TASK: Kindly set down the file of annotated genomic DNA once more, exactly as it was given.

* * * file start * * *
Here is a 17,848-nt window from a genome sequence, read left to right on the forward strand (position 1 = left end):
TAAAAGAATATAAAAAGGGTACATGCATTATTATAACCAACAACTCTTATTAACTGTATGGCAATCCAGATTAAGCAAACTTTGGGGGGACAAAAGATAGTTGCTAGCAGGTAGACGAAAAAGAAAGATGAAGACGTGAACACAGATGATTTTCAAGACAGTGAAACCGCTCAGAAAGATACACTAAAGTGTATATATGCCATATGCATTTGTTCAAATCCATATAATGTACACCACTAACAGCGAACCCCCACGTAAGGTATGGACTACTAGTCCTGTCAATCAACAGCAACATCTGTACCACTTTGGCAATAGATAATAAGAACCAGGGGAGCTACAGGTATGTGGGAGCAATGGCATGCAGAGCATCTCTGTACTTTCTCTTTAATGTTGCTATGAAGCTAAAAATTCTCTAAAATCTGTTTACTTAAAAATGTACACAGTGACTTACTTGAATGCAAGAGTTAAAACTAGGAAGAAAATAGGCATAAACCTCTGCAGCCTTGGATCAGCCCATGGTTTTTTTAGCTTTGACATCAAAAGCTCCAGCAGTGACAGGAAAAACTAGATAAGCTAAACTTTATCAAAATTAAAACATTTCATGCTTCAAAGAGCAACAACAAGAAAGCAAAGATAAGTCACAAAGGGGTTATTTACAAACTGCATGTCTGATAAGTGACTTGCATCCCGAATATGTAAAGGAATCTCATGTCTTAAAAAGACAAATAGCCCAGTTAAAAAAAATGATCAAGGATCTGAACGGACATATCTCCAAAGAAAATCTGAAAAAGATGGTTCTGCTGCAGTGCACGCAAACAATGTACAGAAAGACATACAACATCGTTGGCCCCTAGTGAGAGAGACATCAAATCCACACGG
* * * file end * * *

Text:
Here is a 17,848-nt window from a genome sequence, read left to right on the forward strand (position 1 = left end):
TAAAAGAATATAAAAAGGGTACATGCATTATTATAACCAACAACTCTTATTAACTGTATGGCAATCCAGATTAAGCAAACTTTGGGGGGACAAAAGATAGTTGCTAGCAGGTAGACGAAAAAGAAAGATGAAGACGTGAACACAGATGATTTTCAAGACAGTGAAACCGCTCAGAAAGATACACTAAAGTGTATATATGCCATATGCATTTGTTCAAATCCATATAATGTACACCACTAACAGCGAACCCCCACGTAAGGTATGGACTACTAGTCCTGTCAATCAACAGCAACATCTGTACCACTTTGGCAATAGATAATAAGAACCAGGGGAGCTACAGGTATGTGGGAGCAATGGCATGCAGAGCATCTCTGTACTTTCTCTTTAATGTTGCTATGAAGCTAAAAATTCTCTAAAATCTGTTTACTTAAAAATGTACACAGTGACTTACTTGAATGCAAGAGTTAAAACTAGGAAGAAAATAGGCATAAACCTCTGCAGCCTTGGATCAGCCCATGGTTTTTTTAGCTTTGACATCAAAAGCTCCAGCAGTGACAGGAAAAACTAGATAAGCTAAACTTTATCAAAATTAAAACATTTCATGCTTCAAAGAGCAACAACAAGAAAGCAAAGATAAGTCACAAAGGGGTTATTTACAAACTGCATGTCTGATAAGTGACTTGCATCCCGAATATGTAAAGGAATCTCATGTCTTAAAAAGACAAATAGCCCAGTTAAAAAAAATGATCAAGGATCTGAACGGACATATCTCCAAAGAAAATCTGAAAAAGATGGTTCTGCTGCAGTGCACGCAAACAATGTACAGAAAGACATACAACATCGTTGGCCCCTAGTGAGAGAGACATCAAATCCACACGG